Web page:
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City of Seattle
Ed Murray, Mayor

SUBJECT: SDOT Makes Bicycle Improvements in SODO through Partnership with Local Businesses

10/2/2008  11:00:00 AM

SDOT Makes Bicycle Improvements in SODO through Partnership with Local Businesses

SEATTLE-To increase bicycle safety during South of Downtown (SODO) construction projects, the Seattle Department of Transportation (SDOT) recently paved over two sets of abandoned train tracks on Utah Avenue S. Completed between S Stacy and S Holgate streets, the work covered unused tracks that prevented cyclists from commuting comfortably, especially as they tried to avoid major construction nearby. Outdoor Research, Starbucks and the SODO Business Association worked with SDOT through a paving partnership to cover the project’s costs.

This project is a powerful example of how city government and the business community can partner to create transportation solutions. As Seattle’s transportation system has evolved, the city has accumulated streets with train tracks that are no longer utilized. While these tracks have some nostalgic value, they can create less than ideal traveling conditions for motorists, cyclists and pedestrians. Thanks to the paving partnership, the work on Utah Avenue S improved a route used with greater regularity by the bike community.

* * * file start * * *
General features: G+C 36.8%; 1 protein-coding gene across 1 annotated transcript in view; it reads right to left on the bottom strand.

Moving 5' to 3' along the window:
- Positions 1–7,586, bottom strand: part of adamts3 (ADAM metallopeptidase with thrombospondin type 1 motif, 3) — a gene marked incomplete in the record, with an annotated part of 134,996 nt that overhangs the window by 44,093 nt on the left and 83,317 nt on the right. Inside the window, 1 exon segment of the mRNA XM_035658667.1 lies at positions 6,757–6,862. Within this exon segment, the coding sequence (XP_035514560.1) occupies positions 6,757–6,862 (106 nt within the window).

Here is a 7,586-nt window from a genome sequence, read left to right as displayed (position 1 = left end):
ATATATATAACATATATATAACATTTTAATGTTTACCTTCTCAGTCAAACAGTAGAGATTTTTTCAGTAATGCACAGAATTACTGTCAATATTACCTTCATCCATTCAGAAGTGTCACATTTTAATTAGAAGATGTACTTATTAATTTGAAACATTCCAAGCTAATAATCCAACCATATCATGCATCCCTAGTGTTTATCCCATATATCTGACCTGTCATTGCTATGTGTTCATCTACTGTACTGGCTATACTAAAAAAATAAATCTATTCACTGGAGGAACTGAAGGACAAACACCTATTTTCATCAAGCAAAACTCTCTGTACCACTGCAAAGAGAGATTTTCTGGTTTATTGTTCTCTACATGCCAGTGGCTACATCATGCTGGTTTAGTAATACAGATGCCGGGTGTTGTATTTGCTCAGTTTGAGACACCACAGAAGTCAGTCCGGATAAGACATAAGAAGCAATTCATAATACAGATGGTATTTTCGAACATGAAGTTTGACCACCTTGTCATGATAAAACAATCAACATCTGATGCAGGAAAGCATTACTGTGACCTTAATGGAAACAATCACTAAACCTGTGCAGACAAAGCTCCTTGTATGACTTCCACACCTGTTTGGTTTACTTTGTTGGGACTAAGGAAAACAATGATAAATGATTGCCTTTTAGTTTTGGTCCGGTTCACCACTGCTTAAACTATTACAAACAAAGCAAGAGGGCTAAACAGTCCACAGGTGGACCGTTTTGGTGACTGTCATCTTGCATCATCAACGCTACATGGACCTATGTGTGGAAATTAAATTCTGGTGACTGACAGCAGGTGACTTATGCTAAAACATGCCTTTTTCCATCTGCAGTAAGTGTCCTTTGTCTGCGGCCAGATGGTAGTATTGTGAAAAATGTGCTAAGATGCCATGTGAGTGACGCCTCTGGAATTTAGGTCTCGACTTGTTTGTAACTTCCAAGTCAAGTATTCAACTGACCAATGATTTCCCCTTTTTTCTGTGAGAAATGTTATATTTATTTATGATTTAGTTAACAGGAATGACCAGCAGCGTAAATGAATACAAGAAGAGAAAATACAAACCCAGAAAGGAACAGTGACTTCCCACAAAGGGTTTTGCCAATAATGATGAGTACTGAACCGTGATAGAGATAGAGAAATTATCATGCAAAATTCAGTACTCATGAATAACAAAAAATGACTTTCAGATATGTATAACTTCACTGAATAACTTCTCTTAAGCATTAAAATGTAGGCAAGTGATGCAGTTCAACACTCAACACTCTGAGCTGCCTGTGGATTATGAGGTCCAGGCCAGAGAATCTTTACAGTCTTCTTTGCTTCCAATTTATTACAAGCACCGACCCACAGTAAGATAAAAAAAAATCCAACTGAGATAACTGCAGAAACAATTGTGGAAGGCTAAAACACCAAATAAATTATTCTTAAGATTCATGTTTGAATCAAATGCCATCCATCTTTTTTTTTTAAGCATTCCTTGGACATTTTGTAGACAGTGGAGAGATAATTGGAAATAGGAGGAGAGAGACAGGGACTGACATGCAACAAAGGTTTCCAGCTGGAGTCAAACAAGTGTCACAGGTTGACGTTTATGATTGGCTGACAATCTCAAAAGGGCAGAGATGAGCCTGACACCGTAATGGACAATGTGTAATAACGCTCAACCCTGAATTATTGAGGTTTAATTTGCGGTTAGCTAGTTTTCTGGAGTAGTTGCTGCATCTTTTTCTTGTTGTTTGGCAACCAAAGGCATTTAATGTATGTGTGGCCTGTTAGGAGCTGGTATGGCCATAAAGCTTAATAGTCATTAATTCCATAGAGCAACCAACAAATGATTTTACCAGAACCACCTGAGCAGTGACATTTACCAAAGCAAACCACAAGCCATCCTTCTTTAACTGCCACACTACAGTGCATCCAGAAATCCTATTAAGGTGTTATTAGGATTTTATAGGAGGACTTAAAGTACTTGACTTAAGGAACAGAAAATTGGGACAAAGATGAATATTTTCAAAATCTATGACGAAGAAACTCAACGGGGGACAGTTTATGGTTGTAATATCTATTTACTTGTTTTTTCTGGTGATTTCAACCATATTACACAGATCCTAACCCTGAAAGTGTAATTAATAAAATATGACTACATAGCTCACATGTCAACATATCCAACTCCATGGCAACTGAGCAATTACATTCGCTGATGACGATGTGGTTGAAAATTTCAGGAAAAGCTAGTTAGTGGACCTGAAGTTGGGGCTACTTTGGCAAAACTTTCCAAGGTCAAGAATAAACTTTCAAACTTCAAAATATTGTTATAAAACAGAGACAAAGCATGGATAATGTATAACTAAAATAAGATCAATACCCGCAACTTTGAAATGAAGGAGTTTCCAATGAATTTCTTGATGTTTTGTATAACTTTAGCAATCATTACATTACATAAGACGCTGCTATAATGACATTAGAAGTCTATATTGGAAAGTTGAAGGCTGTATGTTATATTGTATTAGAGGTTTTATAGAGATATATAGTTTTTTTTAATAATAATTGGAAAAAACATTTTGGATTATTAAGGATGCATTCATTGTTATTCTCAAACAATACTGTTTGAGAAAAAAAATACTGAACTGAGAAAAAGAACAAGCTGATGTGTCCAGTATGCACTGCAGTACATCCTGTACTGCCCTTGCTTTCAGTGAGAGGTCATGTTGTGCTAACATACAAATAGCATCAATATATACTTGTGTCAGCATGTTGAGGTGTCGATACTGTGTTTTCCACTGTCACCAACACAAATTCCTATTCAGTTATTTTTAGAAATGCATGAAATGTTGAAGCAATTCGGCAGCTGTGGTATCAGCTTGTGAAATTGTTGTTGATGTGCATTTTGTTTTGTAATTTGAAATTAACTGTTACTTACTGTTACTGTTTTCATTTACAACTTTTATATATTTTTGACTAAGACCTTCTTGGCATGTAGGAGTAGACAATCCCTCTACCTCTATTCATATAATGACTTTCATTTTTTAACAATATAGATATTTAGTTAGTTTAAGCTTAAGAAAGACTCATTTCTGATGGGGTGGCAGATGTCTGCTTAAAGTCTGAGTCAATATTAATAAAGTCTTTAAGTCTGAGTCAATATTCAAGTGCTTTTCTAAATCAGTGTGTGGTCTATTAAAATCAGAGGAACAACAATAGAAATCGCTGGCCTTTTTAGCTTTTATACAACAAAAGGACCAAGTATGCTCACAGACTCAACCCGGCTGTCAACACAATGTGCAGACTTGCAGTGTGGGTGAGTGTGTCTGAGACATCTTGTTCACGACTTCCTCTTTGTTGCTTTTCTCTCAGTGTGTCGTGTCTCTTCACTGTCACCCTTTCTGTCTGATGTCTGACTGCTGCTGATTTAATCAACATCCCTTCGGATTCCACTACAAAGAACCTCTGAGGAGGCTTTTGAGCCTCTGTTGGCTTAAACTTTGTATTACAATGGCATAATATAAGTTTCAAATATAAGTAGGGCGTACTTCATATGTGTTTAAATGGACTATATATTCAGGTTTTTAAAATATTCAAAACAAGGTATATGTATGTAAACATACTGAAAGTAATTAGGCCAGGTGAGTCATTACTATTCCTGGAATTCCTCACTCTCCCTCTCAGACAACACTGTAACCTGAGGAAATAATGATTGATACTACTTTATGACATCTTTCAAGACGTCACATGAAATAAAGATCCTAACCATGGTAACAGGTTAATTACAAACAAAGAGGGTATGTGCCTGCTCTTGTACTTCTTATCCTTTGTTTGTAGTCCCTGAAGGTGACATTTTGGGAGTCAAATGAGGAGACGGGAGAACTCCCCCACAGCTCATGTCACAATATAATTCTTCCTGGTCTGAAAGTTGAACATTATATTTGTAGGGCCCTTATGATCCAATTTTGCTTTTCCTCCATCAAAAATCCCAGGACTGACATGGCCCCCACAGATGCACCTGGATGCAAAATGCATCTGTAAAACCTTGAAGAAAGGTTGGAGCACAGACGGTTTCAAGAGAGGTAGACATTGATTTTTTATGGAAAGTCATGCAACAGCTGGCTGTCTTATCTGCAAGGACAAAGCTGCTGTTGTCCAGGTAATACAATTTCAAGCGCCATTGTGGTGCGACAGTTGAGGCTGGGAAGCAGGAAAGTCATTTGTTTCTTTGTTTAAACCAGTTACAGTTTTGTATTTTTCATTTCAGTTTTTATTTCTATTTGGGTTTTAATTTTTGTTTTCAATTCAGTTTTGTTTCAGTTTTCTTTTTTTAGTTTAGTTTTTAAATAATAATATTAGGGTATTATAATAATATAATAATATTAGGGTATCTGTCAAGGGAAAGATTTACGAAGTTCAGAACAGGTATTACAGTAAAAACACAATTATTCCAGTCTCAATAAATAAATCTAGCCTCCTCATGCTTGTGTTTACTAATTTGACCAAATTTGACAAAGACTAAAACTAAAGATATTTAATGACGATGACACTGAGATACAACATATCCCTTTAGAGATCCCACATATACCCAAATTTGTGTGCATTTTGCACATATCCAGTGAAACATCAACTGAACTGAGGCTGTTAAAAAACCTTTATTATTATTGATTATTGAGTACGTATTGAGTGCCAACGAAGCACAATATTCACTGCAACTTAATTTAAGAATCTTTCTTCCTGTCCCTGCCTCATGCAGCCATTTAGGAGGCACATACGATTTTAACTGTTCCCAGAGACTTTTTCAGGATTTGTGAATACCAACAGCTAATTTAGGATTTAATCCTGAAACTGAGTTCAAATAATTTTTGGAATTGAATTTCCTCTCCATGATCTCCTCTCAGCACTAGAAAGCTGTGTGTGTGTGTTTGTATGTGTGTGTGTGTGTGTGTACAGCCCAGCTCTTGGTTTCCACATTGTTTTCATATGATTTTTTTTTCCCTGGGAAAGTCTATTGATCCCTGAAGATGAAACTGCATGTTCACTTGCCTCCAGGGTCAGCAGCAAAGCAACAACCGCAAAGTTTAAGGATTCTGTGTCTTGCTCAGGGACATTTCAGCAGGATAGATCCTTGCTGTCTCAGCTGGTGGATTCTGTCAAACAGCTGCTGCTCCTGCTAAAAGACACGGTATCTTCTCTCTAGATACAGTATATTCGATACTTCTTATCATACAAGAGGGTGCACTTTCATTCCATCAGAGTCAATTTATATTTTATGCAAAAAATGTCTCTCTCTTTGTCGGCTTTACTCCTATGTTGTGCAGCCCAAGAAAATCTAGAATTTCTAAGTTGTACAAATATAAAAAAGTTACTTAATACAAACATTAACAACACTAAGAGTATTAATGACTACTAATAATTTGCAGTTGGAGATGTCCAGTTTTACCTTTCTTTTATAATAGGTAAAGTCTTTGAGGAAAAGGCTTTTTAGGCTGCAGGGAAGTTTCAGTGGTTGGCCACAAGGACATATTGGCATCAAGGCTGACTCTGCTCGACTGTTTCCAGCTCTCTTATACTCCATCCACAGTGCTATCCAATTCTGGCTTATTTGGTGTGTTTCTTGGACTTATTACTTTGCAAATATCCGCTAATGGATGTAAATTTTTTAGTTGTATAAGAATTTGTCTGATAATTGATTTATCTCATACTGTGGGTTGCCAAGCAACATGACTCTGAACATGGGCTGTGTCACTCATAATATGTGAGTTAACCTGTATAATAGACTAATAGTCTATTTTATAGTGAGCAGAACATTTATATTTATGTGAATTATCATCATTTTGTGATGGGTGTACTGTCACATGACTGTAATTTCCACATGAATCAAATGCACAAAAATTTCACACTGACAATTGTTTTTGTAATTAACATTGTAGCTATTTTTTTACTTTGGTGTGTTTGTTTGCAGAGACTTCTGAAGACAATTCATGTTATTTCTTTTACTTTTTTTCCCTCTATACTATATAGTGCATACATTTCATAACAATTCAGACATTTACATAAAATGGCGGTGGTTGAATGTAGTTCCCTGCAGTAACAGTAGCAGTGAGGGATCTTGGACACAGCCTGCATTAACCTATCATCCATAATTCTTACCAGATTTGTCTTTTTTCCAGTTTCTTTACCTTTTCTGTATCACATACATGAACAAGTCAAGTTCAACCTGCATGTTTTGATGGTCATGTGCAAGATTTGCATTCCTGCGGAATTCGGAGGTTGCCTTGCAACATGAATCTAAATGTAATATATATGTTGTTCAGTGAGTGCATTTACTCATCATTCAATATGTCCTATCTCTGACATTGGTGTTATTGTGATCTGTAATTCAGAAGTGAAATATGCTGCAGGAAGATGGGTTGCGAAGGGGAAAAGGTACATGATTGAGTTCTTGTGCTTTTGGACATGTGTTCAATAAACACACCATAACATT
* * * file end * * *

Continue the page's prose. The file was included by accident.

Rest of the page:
While SDOT does not budget improvements to non-arterials streets such as this roadway, the department was eager to participate in this partnership as it supports carbon neutral transportation modes, like biking. SDOT also understands the transportation challenges created for bicyclists due to current and future SODO construction projects, and wanted to create a viable and safe alternative route for them. This partnership is a win-win for all parties involved.

The Seattle Department of Transportation builds, maintains and operates Seattle's $8 billion transportation infrastructure. To further Mayor Nickels’ goal to get Seattle moving, the department manages short- and long-term investments in streets, bridges, pavement and trees, that better connect the city with the region.

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Seattle Department of Transportation

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